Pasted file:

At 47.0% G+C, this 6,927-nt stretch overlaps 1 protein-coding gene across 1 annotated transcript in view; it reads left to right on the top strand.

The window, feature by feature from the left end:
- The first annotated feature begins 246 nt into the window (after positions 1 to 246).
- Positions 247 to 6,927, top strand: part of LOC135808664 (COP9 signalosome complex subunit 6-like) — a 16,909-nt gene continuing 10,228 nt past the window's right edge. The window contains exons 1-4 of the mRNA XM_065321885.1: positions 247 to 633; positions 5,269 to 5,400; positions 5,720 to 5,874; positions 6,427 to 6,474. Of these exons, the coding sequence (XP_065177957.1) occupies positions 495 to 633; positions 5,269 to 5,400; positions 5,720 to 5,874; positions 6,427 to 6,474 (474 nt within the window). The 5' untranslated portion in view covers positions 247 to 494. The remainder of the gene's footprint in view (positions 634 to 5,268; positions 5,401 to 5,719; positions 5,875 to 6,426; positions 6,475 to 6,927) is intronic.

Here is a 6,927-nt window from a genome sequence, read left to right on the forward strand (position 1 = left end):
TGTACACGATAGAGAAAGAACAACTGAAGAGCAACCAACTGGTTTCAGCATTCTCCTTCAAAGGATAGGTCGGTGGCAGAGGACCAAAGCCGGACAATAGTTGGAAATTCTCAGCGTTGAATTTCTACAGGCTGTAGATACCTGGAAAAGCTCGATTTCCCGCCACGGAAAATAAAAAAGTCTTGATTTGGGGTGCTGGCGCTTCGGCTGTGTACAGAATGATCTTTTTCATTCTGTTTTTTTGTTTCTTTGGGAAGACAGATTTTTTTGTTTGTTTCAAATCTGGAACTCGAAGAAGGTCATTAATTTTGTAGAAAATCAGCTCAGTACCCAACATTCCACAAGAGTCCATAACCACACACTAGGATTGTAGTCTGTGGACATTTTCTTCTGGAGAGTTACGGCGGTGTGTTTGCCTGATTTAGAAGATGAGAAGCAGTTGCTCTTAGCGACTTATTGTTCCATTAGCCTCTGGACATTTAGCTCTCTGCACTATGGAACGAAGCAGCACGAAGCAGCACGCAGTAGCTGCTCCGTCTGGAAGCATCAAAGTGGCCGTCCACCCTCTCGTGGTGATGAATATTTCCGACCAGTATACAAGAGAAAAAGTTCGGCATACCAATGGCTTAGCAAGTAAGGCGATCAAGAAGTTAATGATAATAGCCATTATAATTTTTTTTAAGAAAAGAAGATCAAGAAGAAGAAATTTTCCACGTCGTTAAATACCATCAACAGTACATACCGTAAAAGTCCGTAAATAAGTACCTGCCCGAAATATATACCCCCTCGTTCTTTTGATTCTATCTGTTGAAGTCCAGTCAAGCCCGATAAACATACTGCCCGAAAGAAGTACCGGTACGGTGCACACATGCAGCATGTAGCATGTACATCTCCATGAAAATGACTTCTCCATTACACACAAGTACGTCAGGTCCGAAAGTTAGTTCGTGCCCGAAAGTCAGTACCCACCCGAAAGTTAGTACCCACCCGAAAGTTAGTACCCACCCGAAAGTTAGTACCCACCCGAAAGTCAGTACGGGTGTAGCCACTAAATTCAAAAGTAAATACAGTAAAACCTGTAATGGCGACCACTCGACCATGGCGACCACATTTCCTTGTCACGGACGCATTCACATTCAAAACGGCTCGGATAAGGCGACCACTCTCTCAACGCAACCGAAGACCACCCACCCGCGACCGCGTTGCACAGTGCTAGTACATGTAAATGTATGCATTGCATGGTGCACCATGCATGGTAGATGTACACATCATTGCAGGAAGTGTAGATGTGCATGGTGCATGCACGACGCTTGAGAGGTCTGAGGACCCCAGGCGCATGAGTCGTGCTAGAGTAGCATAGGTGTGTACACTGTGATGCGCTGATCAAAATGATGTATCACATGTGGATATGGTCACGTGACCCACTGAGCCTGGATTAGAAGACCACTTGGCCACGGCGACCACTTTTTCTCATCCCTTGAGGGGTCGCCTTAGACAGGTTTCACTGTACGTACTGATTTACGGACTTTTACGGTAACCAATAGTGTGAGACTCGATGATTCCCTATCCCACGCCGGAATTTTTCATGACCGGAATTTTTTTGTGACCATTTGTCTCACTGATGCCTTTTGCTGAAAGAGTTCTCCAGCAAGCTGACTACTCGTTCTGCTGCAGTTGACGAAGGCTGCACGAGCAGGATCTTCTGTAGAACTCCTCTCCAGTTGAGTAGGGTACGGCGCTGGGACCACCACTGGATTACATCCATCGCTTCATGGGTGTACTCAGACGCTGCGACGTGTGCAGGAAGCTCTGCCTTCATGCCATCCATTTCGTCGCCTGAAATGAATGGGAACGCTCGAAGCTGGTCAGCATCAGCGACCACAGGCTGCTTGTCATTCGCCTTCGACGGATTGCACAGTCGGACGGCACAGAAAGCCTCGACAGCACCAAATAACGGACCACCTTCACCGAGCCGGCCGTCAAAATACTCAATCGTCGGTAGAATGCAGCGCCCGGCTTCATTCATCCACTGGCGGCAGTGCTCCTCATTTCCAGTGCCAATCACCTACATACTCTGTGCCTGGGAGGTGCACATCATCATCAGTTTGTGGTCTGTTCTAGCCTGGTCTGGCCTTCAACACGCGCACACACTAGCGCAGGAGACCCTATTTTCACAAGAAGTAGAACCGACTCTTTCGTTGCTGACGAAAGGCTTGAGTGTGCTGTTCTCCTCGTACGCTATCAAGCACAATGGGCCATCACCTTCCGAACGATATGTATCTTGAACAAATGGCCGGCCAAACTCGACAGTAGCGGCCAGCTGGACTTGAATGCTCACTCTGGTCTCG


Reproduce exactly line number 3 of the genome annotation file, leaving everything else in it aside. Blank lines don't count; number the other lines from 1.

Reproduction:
- The first annotated feature begins 246 nt into the window (after positions 1 to 246).